De­li­cious restau­rants

The Jewish Chronicle - JC Magazine - - Contents -

Top restau­rants trans­form into con­vivial party venues, as Barry Toberman dis­cov­ers

BE­YOND WITH the stan­dard sim­chah venues are a num­ber of dis­tinc­tive restau­rants, set in some of Lon­don’s ritzi­est dis­tricts, that ac­tively cater to the Jewish mar­ket and can of­fer tai­lor-made cel­e­bra­tory pack­ages. For a spe­cial an­niver­sary or birth­day, they are par­tic­u­larly ap­peal­ing.


This May­fair es­tab­lish­ment — part of the Hakkasan group — can rus­tle up a healthily stylish menu of Ja­panese fare. It is housed in the Grade II-listed Econ­o­mist build­ing, a clas­sic of mod­ernist 1960s ar­chi­tec­ture, with an in­te­rior de­signed by ac­claimed Ja­panese ar­chi­tect Kengo Kuma. The ca­pac­ity is 120, in­clud­ing 13 seats at the sushi counter. There are many veg­e­tar­ian op­tions and a com­plete veg­e­tar­ian menu.


Also in May­fair, this up­scale din­ing com­plex has a wealth of “pri­vate spa­ces”. Dec­o­rated as an en­chanted for­est and with its own bar, The Glade seats 40 (with noise re­stric­tions). For the food­ies, The Lec­ture Room and Li­brary is Sketch’s two Miche­lin-starred restau­rant. The Gallery seats 120; de­signed by the Turner Prize win­ner Martin Creed, the aes­thetic is the beauty of dif­fer­ence, so ev­ery chair and ta­ble is one of a kind. For a re­ally big func­tion, the en­tire site is avail­able for pri­vate takeover for a (stand­ing only) re­cep­tion.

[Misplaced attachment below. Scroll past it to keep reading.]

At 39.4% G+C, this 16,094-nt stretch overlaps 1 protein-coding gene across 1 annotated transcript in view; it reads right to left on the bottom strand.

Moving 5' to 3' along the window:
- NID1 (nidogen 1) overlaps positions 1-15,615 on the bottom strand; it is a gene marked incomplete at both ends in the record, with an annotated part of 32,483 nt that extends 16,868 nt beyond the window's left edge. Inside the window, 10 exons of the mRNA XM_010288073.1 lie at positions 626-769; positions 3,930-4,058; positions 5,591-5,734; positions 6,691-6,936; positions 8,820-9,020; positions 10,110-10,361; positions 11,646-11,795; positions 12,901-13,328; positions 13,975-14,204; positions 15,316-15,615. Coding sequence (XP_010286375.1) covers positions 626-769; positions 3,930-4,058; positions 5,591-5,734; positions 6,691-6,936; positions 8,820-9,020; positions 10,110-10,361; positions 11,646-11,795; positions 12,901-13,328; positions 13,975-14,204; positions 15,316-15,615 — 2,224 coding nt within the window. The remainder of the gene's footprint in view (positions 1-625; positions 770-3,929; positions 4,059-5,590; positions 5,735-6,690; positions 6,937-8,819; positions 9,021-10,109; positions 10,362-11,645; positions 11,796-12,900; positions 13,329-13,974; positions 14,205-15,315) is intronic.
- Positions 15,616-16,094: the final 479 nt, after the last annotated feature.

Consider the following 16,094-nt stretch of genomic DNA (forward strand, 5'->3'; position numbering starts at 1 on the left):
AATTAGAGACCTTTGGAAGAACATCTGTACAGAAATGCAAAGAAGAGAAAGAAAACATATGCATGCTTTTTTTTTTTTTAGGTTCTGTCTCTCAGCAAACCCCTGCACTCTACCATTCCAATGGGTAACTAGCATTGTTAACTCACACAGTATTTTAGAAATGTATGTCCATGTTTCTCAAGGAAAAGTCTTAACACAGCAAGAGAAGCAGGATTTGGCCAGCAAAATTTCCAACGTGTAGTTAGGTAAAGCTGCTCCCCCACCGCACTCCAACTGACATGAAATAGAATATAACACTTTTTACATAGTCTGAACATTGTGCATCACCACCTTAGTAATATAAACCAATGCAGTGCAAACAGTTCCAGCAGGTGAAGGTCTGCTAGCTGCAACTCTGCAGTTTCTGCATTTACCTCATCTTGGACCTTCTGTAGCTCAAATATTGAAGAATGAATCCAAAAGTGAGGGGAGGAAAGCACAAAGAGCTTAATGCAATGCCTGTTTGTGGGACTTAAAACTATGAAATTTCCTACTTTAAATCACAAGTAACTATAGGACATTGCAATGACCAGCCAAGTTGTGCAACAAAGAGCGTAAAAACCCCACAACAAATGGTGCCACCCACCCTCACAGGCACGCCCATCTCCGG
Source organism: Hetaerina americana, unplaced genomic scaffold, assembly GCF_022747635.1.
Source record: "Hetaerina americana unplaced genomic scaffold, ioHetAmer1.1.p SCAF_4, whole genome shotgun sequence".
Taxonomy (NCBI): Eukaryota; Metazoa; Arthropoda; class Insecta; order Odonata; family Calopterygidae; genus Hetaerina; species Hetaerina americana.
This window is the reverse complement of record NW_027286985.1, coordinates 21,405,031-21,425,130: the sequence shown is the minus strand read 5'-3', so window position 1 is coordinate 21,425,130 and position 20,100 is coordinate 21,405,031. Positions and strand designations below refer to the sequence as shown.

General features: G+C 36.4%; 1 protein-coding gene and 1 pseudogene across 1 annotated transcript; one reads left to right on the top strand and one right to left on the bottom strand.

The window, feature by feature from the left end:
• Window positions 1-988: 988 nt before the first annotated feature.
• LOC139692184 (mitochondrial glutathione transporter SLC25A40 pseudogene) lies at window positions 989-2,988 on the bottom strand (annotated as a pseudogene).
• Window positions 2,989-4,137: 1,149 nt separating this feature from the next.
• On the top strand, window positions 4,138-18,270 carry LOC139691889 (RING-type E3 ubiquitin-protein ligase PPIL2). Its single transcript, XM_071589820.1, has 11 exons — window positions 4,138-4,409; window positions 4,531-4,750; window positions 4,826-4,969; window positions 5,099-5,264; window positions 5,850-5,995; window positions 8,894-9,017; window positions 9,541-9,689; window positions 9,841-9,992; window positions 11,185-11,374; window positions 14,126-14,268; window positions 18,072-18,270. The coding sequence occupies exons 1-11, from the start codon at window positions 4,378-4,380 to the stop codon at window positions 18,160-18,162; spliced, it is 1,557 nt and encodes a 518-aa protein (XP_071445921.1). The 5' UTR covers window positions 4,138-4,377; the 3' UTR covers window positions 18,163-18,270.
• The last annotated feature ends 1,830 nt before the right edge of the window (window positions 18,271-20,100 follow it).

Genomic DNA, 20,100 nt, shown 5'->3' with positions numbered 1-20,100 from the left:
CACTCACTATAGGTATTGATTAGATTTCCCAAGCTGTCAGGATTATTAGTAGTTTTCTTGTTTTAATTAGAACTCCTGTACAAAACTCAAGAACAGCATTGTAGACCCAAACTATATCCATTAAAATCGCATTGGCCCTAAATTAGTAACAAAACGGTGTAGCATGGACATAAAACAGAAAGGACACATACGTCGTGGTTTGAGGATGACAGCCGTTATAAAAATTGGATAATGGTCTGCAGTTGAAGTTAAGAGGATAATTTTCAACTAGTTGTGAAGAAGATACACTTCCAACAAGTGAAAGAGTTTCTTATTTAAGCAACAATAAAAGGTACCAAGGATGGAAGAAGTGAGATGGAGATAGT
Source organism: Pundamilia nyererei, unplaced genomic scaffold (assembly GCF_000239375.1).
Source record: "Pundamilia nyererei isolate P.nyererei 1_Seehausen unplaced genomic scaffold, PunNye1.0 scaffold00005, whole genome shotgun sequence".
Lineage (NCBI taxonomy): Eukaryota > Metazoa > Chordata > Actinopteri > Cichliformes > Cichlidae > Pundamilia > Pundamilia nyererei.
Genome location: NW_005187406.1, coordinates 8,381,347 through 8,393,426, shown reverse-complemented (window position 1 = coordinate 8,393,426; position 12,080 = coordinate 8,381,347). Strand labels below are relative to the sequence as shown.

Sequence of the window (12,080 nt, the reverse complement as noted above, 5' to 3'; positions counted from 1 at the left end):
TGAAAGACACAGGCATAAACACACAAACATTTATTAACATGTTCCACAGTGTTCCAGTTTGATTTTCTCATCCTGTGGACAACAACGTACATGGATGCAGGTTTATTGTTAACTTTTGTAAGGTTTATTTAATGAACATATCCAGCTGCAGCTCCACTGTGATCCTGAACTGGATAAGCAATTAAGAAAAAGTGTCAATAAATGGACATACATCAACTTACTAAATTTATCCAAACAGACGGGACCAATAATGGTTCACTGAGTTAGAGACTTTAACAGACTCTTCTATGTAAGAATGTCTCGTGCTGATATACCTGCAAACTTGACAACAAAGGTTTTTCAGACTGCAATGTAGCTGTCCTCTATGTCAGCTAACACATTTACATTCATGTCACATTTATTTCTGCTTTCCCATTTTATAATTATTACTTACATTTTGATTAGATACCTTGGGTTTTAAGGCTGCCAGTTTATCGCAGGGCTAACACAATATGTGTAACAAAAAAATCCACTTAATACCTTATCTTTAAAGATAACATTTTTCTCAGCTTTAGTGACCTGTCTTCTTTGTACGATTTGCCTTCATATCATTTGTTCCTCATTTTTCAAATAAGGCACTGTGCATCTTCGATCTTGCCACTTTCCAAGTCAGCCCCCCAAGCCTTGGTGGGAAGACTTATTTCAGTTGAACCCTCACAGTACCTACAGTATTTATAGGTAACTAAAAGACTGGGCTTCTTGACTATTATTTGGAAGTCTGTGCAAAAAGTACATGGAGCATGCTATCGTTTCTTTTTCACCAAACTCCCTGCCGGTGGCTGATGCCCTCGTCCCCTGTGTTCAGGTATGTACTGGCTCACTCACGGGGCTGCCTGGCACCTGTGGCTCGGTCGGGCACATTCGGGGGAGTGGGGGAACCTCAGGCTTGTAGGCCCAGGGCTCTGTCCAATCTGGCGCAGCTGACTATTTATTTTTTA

This iconic cen­tral Lon­don restau­rant can seat 270 with dance floor. Menus are avail­able at var­i­ous price points. For ex­am­ple, from £55 for three cour­ses plus cof­fee, hosts can se­lect their main course from a list in­clud­ing roasted salmon, sea bream, green pea risotto and gnoc­chi with fresh tomato, egg­plant and smoked cheese. Also avail­able for dry hire by kosher cater­ers.


Cel­e­brate your big day with mod­ern Bri­tish din­ing in an el­e­gant West End set­ting able to ac­com­mo­date 140 guests for a sit-down din­ner with danc­ing. It’s also “a great blank can­vas space for fun them­ing ideas”. Sam­ple menus fea­ture roast sea bass or hake, a sea­sonal veg­e­tar­ian risotto and a tortellini of ri­cotta, Swiss chard and baby ar­ti­choke. Three course menus start from £48 per per­son and can be aug­mented with items such as a cheese plat­ter.


High-level din­ing at one of the cap­i­tal’s best rooms with a view — 28 floors up at the Park Lane Hil­ton — adds a new di­men­sion to the pho­tos. It seats 140 to dine; dou­ble that for a more in­for­mal event. The same menu is re­quired for the en­tire party (veg­e­tar­i­ans ex­cepted). Galvin does not do kosher, but dishes can be adapted.


Higher still (level 31 and up­wards), the Para­mount looks down on Lon­don from the Cen­tre Point build­ing, by Tot­ten­ham Court Road tube. Around 150 can be seated for din­ner on the 4,550 sq ft events space on the 31st floor, with de­signer fur­nish­ings and zinc bar. The east side of the 33rd floor view­ing gallery can also be hired for a cham­pagne re­cep­tions. There is a wide range of au­dio-vis­ual equip­ment and Para­mount works closely with spe­cial­ists in en­ter­tain­ment, fur­nish­ings, flow­ers and dé­cor.

Make a big en­trance at Quaglino’s

Bot­tom row, far left and cen­tre: op­u­lent pri­vate din­ing rooms at Para­mount. Left: Ja­panese chic at Sake No Hana

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